Four Awesome French Songs with French Subtitles

The other day my wife laughed at me. I had my phone in my pocket as I was getting ready for work in the morning. Blasting from my phone was a song from Genii, a pop music group from Laos. My wife that it was the funniest thing.

Learn French with music on YouTube!
Yeah, it's French music sung by New Zealanders!

"Why are you laughing?" I asked her.

"That music. It sounds like pop music."

"It is pop music," I responded.

"It sounds like Korean pop music-like K-pop."

"No, it's L-pop. It's Lao pop music."

I hate pop music. Well, usually. I'm more of a classic rock kind of guy. And the song I was listening to while I buttered my toast was the exact opposite of the type of music I usually listen to in English. I think that's why she was laughing at me, because it was so uncharacteristic of me to listen to that type of music. But right now I'm trying to learn Lao, and the music was catchy. And sometimes the catchier the better.

Last year I studied Esperanto for six weeks and discovered something. I need to sing more in foreign languages. It's fun. And it's a great way to cement vocabulary in your head without trying to memorize boring lists.

My favorite place to find music is YouTube. I look for music that has subtitles in the same language it's sung in, because reading those subtitles as you watch the music videos helps you both with your listening skills and your reading skills.

I also try to find a few catchy songs. Catchy songs often have lyrics that are repeated over and over. And half an hour after you've listened to the song you find yourself singing it to yourself. I think this is great because it helps you internalize new words. My favorite Esperanto version of this principle is Tiel La Mondo Iras which is so catchy that my kids were singing it along with me in my car, even though they don't know any Esperanto.

Since I find music so useful in learning languages, I thought I'd share a few lists of songs with subtitles that you can read, sing along to, or just enjoy. For no reason in particular, I thought I'd start with French. More languages to come later.

Ne me Quitte Pas - Jacques Brel

Jacques Brel was a famous Belgian singer in the late 1950's and 1960's. I love his music. He puts so much emotion into everything he sings.

My favorite song from Jacques Brel is "Ne Me Quitte Pas". It is, in my opinion, probably the world's saddest song. I first heard it in high school when my high school French teacher introduced it to us. Coincidentally, the world's second saddest song is also by Jacques Brel: Les Bonbons. Search for Jacques Brel on YouTube and you'll find lots of great French music.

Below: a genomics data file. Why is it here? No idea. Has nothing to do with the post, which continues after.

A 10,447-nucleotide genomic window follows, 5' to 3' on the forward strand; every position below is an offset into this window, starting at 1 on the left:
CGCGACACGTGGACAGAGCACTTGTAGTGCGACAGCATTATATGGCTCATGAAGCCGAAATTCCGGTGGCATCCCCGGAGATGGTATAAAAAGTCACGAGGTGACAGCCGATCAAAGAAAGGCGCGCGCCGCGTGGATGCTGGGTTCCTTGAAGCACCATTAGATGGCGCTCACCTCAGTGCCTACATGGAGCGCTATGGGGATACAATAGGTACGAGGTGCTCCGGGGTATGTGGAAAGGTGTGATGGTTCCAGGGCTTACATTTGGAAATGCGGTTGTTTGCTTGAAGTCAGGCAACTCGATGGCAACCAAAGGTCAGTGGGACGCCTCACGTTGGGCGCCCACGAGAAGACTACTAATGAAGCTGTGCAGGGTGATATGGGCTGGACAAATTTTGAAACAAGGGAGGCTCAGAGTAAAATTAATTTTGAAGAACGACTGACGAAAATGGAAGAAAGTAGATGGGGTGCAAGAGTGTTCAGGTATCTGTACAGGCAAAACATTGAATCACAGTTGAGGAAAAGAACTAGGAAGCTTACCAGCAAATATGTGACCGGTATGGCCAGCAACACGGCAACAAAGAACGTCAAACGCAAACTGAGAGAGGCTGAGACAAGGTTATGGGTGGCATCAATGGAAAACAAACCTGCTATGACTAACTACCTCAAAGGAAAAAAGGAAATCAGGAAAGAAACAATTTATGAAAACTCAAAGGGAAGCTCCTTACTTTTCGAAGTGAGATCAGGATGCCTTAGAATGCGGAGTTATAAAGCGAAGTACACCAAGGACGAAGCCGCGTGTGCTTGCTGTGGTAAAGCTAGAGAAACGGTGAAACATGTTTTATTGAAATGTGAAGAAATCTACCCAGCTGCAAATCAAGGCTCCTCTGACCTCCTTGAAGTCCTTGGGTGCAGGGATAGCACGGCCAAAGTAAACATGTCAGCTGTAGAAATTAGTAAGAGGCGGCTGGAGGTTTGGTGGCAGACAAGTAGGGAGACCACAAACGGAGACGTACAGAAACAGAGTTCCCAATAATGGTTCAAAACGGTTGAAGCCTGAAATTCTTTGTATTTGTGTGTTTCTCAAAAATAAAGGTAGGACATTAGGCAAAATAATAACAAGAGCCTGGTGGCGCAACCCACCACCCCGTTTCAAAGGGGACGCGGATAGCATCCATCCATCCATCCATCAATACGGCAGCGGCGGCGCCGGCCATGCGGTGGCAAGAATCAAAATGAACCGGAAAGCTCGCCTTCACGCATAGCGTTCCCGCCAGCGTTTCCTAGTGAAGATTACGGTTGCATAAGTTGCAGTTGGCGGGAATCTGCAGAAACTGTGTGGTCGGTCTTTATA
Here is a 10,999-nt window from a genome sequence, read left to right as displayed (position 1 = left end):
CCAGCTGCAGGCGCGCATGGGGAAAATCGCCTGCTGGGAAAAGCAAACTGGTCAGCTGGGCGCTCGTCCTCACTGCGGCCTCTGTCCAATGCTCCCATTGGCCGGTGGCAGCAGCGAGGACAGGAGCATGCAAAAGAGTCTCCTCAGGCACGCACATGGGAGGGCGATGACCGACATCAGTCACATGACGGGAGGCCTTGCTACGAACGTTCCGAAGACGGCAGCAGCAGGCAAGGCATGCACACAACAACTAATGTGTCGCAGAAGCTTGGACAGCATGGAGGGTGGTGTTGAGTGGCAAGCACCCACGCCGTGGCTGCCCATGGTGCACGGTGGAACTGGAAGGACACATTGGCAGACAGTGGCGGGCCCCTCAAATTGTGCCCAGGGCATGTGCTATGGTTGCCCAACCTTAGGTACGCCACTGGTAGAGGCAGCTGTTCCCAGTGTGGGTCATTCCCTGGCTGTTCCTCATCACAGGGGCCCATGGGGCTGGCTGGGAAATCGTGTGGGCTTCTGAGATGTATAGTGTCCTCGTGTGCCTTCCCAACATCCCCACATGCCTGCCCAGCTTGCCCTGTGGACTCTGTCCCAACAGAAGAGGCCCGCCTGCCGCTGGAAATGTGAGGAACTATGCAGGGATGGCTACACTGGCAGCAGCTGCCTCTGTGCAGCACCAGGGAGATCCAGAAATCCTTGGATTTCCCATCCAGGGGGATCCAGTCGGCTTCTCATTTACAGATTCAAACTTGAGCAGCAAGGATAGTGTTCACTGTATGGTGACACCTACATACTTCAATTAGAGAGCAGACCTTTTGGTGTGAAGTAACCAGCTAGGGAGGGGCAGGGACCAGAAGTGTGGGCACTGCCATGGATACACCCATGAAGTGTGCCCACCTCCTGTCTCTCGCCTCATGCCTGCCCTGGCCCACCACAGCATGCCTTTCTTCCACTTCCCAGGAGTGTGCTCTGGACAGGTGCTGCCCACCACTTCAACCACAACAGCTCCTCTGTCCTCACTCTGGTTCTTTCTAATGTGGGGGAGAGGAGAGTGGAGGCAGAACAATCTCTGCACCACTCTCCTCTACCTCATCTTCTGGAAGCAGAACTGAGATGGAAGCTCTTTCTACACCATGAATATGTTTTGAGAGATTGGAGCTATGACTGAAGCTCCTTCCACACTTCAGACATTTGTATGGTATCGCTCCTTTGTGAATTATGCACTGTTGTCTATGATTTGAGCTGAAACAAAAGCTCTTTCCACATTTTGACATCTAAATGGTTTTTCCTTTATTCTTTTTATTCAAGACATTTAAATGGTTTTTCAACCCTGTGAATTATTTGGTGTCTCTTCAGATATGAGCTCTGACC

Rien de Rien - Édith Piaf

Édith Piaf was a famous French singer from the same era as Jacques Brel. Probably her two most popular songs were La Vie en Rose and Rien de Rien. I like Rien de Rien a little better. Here it is below.

Elle Me Dit - Mika

Mika is a British-Lebanese singer. Born to a Syrian mother and an American father in Lebanon, he grew up in France and England. "Elle Me Dit" is his first French language song release. It's funny and catchy. The video embedded on this page doesn't have subtitles, but there is another version that has subtitles in French and English, which is nice. (That version has embedding disabled.) YouTube user frenchrescue has lots more videos with both French and English subtitles.

Foux de Fa Fa - Flight of the Conchords

Flight of the Conchords is a folk duo from New Zealand that used to have a television show about them trying to get famous in America. Foux de Fa Fa is their only French song that I'm aware of.

The phrase "Foux de Fa Fa" doesn't mean anything; it just sounds French. The rest of the song is full of real French words and sentences, with an occasional grammar error. (For example they say "a le supermarché", when it should be "au supermarché". The subtitles are correct, the actual lyrics sung are not.)

The song is funny, and doesn't make any sense. It is full of words and phrases you'd learn in a beginning French class, like "Where is the library" and "Here is my passport." This is probably intentional; none of Flight of the Conchords songs are serious.

Below is a version with French subtitles. (I think the subtitles before the 17 second mark are in Swedish, but it switches over to French after the English dialog is over.) For a version with English subtitles, go here.


Though songs with subtitles are useful, I wouldn't limit myself to only songs with subtitles. If a song is popular enough, you'll be able to find lyrics to that song with a quick Google search, and you might even be able to find an English translation as well.

Do you have any favorite French songs I should have included in my list? Let me know in the comments below.


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